� The�Monster�Beats by Dre headphones are surprisingly comfortable and lightweight, making long periods of use, ahem, wear rather pedestrian and non-fatiguing.�
� The Beats by Dre headphones are fairly attractive-looking, I must admit; they are clearly designed to speak to a young, hip audience and, to that extent, they succeed. While my father would probably never buy or wear a pair, my two younger brothers will eat up the visual style.�
� The Beats by Dre headphones have impressive levels of bass output and are among the most truly full-range headphones I've ever listened to, at any price.
� The active isolation works very well with the Beats, arguably better than that of the reigning king of isolating headwear, Bose. The mute button is a nice touch and a welcome and useful addition. I also quite like that the battery unit to power the Beat's isolation is housed in the ear cups themselves, as opposed to a dongle located somewhere on the cable.
� I did my evaluation of the Beat by Dre headphones at a�Monster�Cable-sponsored event, so if they were going to sound their best, I have to imagine it was going to be in Monster's own house. This said, the Beats are atrocious. Because of their isolation, you have no escape from the ice-pick-to-the-ear drum effect the Beats are so good at reproducing.�
� The high frequencies are so glaring and harsh at moderate, never mind stupid, volume levels I didn't last but 30 seconds in my listening test before tearing the Beats from my head. I literally couldn't stand to listen much longer than that, although I went back repeatedly to prove I wasn't being a baby about auditioning these headphones.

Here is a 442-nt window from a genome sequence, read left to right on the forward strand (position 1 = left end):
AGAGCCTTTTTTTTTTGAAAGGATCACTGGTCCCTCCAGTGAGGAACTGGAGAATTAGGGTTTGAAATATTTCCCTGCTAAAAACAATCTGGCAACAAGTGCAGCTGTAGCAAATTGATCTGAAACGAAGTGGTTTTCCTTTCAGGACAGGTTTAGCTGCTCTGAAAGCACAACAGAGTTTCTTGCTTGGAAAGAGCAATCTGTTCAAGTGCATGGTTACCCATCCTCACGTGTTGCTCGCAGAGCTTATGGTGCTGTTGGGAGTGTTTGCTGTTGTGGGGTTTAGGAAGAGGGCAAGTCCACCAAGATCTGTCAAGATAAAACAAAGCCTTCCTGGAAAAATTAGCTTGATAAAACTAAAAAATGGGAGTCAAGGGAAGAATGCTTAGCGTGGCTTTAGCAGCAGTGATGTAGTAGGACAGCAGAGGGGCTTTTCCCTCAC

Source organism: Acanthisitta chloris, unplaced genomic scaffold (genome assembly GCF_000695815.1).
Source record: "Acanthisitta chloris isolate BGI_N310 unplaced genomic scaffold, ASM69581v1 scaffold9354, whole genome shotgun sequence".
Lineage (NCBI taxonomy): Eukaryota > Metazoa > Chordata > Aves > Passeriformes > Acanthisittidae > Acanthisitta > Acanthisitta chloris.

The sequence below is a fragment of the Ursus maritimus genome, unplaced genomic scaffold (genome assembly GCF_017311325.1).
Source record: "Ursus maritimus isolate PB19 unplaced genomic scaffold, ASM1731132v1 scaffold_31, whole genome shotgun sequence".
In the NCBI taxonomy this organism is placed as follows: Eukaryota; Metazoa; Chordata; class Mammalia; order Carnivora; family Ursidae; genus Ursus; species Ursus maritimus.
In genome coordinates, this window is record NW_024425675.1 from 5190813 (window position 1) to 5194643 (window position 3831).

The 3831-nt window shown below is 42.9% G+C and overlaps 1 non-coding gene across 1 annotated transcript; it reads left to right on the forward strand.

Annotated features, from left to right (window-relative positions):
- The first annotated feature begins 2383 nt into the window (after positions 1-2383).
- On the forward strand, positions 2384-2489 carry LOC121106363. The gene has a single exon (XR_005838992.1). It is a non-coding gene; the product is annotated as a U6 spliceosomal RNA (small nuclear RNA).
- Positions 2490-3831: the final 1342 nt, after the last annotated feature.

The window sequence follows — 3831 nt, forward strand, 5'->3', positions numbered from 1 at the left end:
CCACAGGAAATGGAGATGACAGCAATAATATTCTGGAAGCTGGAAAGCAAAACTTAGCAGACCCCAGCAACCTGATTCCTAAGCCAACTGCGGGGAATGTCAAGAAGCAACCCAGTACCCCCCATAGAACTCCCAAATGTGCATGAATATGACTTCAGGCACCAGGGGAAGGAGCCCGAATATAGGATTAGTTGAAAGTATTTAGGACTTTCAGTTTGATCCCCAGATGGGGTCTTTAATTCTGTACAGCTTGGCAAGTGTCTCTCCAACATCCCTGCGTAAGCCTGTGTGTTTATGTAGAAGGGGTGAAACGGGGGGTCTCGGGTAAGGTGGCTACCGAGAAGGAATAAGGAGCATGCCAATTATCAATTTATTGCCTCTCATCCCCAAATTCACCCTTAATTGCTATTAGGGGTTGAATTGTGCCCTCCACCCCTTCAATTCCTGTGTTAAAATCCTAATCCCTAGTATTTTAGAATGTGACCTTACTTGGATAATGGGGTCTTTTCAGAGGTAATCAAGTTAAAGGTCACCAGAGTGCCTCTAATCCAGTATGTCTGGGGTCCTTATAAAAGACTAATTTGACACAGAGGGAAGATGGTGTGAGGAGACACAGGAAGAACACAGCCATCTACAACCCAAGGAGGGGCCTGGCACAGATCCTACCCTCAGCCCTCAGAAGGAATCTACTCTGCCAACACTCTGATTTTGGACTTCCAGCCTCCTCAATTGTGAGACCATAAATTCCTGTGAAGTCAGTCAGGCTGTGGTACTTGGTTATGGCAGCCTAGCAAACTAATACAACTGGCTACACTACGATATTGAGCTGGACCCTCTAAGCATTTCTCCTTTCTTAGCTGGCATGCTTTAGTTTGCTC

� The midrange, normally a headphone's strong suit, is flat, lifeless and rather digital-sounding, reminding me more of a boom box's output than audiophile fare.�
� The bass output from the Beats is impressive, I won't lie. However, like everything Monster does, it is so overpowering in a "look at me" way that it becomes more a distraction and a nuisance then an attribute. Then again, the Beats' bass does mask a fair bit of its overall sonic shortcomings.�
��Monster�will have you believe, if you believe anything advertising says, that the Beats will play loud (remember, like the artist intended) without distortion, which just isn't true. In fact, if you listen to the Beats at an authorized store kiosk, there is no volume adjustment other than LOUDER available to you, just to make their point. Problem is, the starting volume at those displays is already brain-busting. Hitting the LOUDER button results in almost assured and potentially immediate hearing loss. Consider yourself warned.
To sum the experience of listening to the Beats by Dr. Dre headphones from Monster Cable: they're a bit like getting punched directly in the ear canal by a very attractive woman bejeweled in Cartier. The Beats by Dre headphones are ungodly expensive and, while stylish, do not appear nor feel solidly built. While the Beats by Dre possess good sound isolation, you never want to use it in conjunction with listening to music, turning the headphones into earmuffs more than listening devices. Would I recommend them? It all depends on how much I hate you. Seriously, look elsewhere for your iPod and beyond.
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��Read a review of the Bowers & Wilkins P5 headphones by Andrew Robinson here on HomeTheaterReview.com...